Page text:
Technical Editing

What does a technical editor (a.k.a. tech editor or TE) do, and do you need one?

Let’s get the simplest question out of the way. If you self-publish knitting or crochet patterns, then you need a technical editor.

As a tech editor, I work with independent designers to ensure their patterns are consistent, accurate, and polished before they release their work into the wild. A tech editor is different from a test knitter. A test knitter creates the item and gives feedback regarding clarity of instructions, gauge, yarn substitution results, etc. A tech editor doesn’t actually make the item; one of the mythical powers of tech editing is the ability to knit or crochet in one’s head.

My goal is to paint you in the best light possible so your customers will have a positive experience and come back for more.

  • Copyediting–If your pattern is riddled with everyday typos, the instructions themselves may be questioned. I’ll check for spelling, grammar, and punctuation errors. You’ll look like you aced English class when I’m done.
  • Consistency–Do you use the same abbreviations throughout? Are you consistent with capitalization, line spacing, and notation of pattern repeats?
  • Accuracy–Does the pattern produce what you say it will? Are stitch counts correct? Do your imperial and metric measurements jive? Can finished measurements for all sizes be achieved with the stated gauge? You’ll look like a math whiz, too.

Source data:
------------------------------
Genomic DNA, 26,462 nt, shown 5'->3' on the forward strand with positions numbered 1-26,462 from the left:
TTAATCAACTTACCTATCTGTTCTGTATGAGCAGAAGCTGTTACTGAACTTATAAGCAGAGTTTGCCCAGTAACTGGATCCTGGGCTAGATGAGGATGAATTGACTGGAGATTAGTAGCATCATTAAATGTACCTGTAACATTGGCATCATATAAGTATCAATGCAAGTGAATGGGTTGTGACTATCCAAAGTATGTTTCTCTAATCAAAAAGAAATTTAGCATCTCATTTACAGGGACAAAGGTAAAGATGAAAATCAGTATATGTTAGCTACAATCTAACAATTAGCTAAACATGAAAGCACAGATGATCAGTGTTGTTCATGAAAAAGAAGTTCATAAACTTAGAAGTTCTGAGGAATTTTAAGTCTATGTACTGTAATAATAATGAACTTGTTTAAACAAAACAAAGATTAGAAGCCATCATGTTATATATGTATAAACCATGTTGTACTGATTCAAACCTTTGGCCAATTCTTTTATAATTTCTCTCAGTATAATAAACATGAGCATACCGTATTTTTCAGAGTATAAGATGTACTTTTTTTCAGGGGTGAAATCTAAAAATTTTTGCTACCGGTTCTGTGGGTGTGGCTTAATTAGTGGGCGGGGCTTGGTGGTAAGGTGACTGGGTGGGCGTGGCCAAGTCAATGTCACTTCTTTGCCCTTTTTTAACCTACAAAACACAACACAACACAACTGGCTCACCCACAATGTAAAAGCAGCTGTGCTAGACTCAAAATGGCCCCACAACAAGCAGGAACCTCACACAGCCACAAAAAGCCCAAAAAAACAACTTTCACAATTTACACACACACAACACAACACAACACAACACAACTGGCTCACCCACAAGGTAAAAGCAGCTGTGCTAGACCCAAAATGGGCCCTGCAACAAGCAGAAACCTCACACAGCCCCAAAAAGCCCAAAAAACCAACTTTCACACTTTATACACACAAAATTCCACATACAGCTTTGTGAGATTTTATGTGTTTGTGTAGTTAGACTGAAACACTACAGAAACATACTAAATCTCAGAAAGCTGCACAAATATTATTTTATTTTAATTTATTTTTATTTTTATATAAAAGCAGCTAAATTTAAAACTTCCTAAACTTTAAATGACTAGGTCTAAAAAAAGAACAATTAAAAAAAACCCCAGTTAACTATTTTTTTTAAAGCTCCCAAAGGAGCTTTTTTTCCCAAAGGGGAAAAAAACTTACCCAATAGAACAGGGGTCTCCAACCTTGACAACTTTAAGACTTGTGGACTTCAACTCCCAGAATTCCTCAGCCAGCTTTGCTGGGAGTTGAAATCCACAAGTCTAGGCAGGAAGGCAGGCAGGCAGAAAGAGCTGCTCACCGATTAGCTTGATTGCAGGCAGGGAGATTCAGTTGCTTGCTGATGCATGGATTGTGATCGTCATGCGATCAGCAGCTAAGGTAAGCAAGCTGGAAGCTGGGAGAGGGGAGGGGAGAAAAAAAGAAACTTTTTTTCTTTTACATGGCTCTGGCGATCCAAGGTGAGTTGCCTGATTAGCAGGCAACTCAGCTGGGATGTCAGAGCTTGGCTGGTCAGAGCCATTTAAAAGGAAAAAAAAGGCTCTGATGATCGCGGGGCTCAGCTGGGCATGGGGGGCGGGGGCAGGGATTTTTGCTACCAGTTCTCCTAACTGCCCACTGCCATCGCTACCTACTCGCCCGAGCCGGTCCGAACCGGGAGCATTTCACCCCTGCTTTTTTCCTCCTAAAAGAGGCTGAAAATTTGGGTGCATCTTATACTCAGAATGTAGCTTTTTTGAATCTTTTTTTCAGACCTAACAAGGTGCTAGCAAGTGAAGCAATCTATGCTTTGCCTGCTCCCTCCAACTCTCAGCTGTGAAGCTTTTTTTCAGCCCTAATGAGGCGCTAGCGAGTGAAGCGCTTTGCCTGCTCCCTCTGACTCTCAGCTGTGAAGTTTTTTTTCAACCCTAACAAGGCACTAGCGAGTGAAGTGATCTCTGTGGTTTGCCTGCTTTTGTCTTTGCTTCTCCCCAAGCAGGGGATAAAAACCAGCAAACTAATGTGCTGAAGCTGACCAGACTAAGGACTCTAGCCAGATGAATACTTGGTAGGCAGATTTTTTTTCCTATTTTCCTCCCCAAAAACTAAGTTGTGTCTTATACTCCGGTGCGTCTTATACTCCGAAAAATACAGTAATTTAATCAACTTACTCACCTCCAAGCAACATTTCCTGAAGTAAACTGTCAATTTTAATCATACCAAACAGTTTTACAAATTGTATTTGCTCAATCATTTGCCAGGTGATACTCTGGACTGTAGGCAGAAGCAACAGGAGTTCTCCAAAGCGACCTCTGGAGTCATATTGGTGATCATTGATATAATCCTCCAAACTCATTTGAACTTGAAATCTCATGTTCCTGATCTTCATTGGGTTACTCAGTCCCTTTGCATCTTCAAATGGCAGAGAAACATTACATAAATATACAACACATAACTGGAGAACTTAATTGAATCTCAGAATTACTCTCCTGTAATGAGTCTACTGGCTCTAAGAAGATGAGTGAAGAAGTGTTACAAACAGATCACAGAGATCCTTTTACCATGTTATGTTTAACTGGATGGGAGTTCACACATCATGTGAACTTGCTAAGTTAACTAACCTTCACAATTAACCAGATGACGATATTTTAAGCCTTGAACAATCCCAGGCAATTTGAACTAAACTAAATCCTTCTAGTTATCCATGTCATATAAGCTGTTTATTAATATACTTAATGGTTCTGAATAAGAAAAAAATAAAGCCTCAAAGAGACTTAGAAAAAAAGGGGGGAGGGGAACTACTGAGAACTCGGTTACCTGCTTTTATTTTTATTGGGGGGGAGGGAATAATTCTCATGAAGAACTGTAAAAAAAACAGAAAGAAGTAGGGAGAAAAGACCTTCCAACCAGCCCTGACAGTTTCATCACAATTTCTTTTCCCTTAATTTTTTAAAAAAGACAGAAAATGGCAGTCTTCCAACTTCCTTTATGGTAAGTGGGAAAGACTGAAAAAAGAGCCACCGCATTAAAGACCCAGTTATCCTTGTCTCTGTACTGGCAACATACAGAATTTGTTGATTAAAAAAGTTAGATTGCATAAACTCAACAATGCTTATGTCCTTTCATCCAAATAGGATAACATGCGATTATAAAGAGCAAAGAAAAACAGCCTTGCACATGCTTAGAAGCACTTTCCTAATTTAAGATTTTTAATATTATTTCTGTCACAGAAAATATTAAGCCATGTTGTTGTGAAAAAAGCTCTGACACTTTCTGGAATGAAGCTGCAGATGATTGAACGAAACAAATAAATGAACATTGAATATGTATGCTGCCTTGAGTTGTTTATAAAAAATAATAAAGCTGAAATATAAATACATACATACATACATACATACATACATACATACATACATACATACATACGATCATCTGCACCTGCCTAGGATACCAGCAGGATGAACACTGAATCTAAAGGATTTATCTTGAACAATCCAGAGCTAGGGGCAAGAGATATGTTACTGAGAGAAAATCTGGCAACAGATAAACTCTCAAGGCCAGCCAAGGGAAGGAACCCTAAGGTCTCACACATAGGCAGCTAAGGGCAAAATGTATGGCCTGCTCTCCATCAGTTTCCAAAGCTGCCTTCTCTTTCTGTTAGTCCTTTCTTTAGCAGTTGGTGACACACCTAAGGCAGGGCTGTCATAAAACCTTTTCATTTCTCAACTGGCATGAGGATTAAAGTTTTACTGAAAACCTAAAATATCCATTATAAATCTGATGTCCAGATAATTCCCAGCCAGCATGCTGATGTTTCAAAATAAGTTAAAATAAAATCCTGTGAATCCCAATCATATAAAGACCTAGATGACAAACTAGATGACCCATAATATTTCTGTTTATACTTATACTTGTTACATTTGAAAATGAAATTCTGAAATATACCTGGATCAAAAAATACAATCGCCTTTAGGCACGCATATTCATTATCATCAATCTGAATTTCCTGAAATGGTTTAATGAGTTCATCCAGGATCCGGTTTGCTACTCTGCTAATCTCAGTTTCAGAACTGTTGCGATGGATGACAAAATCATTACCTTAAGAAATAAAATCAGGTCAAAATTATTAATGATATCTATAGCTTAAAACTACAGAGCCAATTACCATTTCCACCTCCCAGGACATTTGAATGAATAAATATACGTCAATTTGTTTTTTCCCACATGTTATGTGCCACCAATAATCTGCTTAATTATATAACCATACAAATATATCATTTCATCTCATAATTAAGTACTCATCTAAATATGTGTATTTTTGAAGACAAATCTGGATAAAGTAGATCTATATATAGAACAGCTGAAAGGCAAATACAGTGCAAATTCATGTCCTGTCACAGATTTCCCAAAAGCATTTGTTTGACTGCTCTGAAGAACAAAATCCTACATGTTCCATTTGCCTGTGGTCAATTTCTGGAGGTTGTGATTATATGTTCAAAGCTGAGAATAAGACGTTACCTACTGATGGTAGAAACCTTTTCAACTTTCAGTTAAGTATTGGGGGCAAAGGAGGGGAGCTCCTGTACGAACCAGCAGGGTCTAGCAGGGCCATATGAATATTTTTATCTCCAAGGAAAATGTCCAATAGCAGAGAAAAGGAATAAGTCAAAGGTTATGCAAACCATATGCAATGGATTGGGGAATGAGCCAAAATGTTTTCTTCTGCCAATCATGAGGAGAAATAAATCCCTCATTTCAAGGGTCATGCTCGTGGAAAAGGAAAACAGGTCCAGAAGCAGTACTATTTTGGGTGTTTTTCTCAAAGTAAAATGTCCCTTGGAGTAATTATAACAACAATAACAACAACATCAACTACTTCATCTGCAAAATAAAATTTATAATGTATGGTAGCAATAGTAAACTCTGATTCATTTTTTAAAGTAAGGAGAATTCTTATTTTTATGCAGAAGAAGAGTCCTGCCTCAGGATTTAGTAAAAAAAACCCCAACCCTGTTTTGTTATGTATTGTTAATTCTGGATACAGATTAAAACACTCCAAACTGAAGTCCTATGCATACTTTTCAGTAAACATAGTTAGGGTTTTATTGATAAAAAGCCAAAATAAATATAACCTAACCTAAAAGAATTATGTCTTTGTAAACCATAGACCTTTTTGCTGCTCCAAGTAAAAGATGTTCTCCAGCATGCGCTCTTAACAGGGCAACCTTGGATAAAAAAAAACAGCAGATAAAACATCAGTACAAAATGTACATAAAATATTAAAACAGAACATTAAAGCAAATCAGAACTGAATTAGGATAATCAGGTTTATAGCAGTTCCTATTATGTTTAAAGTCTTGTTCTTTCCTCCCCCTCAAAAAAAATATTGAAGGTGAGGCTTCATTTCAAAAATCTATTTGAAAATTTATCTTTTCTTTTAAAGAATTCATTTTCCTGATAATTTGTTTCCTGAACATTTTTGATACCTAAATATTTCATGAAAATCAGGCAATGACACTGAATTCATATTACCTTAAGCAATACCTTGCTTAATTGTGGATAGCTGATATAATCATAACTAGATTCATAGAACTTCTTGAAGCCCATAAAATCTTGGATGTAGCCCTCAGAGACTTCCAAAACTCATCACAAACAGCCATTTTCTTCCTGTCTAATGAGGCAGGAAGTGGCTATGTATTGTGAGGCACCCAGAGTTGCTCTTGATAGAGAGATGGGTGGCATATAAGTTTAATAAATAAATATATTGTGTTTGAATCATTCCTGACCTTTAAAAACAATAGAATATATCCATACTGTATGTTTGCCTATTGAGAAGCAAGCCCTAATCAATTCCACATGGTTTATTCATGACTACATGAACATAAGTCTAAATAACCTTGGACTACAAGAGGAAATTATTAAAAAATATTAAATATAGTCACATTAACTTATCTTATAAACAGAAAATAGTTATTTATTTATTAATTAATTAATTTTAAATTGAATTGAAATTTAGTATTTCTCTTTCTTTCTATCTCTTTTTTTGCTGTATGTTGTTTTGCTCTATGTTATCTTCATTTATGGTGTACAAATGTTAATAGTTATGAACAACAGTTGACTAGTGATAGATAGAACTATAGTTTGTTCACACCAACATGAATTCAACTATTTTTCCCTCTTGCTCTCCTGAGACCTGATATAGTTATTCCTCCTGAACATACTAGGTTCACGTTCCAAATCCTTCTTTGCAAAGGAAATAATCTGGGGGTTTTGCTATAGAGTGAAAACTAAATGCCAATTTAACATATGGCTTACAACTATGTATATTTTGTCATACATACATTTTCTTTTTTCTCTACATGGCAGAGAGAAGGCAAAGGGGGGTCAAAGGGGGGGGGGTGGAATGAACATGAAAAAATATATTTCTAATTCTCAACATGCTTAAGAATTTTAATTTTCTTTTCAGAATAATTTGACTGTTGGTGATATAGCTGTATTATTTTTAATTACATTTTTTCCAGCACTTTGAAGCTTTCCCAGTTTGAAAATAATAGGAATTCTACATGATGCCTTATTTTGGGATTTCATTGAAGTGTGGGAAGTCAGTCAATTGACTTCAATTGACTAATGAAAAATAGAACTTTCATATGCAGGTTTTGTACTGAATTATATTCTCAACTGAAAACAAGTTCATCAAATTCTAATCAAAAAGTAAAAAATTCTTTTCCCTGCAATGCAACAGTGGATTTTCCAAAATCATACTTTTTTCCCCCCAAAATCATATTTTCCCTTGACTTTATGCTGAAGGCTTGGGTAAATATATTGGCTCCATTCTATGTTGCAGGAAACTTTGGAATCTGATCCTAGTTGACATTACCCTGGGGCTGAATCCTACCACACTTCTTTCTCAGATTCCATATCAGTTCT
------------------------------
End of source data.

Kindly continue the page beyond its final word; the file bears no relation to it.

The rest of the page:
• Feasibility–Do the instructions say to work 24 stitches when there are only 20? Can 6 sets of short rows actually fit into 20 stitches? You say to bind off on the wrong side, but you don’t give instructions for the previous right side row. You say to attach arms to the body of the toy, but the arms haven’t even been made yet. I’ll scratch my head so your customers won’t have to.
  • Readability and Flow–Does it make sense? Is there a better way to word this? Does one section logically lead into the next? I’ll suggest new wording that will minimize the need for pattern support down the road.
  • Charts–Does the pattern repeat fit into the number of stitches on the needle? Are there too many increases or decreases to actually fit into the row? Do your chart and written instructions match? Do you even have a chart? I’ll check it all. If you need a knitting chart, I can create one for you with StitchMastery.

Convinced that you need a tech editor now? Contact me to check my availability.